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Corporate, Property Taxes

In light of the budget surplus showing an additional $143 million in revenues for Fiscal Years 2015 and 2016 and approximately $30 million less in caseload expenditures, for a total of about $173 million in surplus funds not taken into account in the Governor’s budget proposal, Senate President Teresa Paiva Weed, in addition to eyeing the abatement of proposed Medicaid cuts, noted two areas she would be lobbying for -- that the $500 minimum corporate tax (and proposals to exempt new companies for the first three years, or for those with limited earnings) should be considered; and local property tax relief, to restore funding to the state Payment in Lieu of Taxes (PILOT) program to help avoid local property tax increases.

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Energy Tax

One of the Speakers top priorities? Exempting businesses from paying sales tax on energy costs. "I want this budget to continue to serve as a catalyst for existing businesses to grow and prosper, in addition to attracting new business looking to locate here," said Mattiello. "That momentum began last year when we lowered the corporate tax rate to the lowest in the Northeast and raised the exemption on the estate tax.  This year, a top priority is to exempt businesses from paying sales tax on energy costs."  Admittedly more business friendly, but at a cost to the state -- for now.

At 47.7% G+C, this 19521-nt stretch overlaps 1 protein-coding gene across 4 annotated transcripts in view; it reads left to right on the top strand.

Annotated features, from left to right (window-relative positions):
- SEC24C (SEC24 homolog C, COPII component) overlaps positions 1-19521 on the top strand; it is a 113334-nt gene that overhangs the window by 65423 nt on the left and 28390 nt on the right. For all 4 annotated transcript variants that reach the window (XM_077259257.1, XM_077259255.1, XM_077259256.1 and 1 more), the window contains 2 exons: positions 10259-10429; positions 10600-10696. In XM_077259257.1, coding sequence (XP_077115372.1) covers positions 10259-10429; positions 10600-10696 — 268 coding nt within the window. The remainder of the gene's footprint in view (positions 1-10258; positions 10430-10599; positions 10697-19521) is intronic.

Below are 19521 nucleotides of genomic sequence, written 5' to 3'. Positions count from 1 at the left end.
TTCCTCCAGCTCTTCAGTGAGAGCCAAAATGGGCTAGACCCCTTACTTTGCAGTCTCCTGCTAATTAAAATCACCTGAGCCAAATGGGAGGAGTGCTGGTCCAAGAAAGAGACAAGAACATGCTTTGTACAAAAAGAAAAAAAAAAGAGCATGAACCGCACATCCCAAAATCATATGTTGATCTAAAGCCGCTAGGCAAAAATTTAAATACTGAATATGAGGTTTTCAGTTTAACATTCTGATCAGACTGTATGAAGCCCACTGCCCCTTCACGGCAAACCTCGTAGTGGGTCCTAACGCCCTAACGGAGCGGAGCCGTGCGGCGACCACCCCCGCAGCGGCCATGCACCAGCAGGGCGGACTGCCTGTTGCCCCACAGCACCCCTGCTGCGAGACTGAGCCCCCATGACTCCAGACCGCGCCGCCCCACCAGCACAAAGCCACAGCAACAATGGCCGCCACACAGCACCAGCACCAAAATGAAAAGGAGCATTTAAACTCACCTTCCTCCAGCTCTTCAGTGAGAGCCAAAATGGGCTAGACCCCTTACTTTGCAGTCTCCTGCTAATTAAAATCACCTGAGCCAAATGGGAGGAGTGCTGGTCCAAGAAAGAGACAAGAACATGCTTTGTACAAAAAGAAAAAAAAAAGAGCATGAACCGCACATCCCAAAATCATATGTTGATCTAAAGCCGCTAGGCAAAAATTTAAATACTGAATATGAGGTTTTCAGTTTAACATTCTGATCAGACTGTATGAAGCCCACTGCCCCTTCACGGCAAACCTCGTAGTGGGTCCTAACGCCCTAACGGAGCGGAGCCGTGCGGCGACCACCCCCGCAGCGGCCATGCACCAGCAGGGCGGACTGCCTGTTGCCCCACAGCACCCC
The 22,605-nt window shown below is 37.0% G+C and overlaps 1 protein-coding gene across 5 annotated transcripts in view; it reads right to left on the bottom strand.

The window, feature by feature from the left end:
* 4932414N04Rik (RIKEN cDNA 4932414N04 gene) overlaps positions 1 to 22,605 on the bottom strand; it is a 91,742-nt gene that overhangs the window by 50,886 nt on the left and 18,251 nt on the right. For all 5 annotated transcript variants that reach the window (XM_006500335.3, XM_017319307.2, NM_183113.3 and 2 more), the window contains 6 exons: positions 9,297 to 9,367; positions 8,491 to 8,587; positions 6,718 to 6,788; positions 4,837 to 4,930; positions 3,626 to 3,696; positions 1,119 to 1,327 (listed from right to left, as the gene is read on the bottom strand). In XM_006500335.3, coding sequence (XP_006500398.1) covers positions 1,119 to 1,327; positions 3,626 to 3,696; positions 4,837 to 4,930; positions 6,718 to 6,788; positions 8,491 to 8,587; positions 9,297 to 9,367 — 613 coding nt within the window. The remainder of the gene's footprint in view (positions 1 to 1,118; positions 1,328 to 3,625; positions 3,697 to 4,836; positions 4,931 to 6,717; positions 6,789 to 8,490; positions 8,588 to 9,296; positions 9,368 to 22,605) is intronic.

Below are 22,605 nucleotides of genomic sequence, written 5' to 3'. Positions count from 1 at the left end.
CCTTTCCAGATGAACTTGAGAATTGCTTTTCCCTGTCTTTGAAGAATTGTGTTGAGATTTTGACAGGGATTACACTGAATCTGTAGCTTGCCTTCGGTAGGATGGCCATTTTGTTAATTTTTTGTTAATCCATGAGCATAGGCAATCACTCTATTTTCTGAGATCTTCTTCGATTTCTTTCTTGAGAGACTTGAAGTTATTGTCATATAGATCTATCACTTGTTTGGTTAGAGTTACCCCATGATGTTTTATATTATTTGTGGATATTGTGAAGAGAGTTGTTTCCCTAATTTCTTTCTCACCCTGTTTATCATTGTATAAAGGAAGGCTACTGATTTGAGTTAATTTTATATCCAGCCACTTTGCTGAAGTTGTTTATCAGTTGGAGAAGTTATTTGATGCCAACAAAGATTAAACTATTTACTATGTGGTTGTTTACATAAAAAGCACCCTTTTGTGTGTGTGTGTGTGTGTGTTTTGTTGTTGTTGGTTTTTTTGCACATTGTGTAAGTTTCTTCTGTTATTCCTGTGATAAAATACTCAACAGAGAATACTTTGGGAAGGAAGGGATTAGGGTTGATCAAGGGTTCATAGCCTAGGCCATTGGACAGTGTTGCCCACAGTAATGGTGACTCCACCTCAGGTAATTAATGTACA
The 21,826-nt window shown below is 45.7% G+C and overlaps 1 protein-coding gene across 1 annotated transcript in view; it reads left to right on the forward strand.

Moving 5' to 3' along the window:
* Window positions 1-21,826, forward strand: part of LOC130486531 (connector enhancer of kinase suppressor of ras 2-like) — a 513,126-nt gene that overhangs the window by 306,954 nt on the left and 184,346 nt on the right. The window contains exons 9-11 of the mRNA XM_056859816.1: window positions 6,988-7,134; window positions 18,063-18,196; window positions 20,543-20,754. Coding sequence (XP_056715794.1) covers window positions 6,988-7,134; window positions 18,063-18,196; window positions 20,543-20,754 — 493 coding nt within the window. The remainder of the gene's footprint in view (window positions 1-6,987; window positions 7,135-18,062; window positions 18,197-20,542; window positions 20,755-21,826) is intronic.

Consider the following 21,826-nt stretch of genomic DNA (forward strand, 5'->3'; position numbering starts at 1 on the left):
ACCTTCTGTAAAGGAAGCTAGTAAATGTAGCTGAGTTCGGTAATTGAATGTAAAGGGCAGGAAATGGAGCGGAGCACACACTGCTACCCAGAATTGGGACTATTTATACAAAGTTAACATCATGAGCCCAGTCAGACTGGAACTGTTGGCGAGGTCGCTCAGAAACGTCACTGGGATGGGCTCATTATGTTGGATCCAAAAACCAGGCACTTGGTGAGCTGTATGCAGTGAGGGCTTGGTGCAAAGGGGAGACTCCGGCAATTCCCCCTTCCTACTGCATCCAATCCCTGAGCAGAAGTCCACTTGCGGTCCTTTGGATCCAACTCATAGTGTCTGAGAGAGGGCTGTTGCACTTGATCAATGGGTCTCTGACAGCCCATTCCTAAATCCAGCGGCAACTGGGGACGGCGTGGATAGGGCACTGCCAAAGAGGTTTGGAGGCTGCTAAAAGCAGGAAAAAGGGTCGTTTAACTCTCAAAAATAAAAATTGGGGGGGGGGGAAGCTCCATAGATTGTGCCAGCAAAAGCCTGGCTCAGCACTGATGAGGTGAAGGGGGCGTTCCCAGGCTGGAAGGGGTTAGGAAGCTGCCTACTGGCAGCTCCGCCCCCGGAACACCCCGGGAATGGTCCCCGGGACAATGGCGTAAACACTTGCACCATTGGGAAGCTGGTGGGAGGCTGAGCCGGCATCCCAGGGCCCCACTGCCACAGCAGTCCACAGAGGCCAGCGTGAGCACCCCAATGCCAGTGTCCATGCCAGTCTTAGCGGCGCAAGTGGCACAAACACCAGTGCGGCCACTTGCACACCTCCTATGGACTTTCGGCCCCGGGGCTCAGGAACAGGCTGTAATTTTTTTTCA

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Earned Income Tax Credit

The Economic Progress Institute is pushing hard for their working family agenda by advocating for a specific use of the surplus funds.  Their goal? For "hard-working families to keep more of their paycheck by expanding the state’s Earned Income Tax Credit from 10 to 15 percent next year is our top priority," said Kate Brewster with the Institute. "As budget priorities have been recently discussed, it is clear that a significant portion of the revenue surplus is slated to be used to give upper-income seniors and businesses more tax breaks this year.  Working households trying to raise a family on low-wages deserve their fair share of any tax cuts given out this year."

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Late Night Tweaks

Once the budget comes out of House Finance, it then goes to the full House, at which point late nights -- and last minute changes -- have been part and parcel of the process.  “Even the Governor said that it’s no secret how the budget process works - in the shadows, during the late night hours.  We think the biggest items to keep an eye on are the amendments that are proposed on the House floor the night of the budget vote," said OSTPA's Pam Gencarella. "Many representatives are forced to vote on an item that they have had very little time to digest and understand. This year, we are concerned about the Pawtucket Red Sox deal and whether that will be in the budget or perhaps be proposed as an amendment on the floor.  While representatives may vote down an individual amendment, if the amendment passes, it is included in the final budget and therefore if they vote for the budget, they vote for the amendment."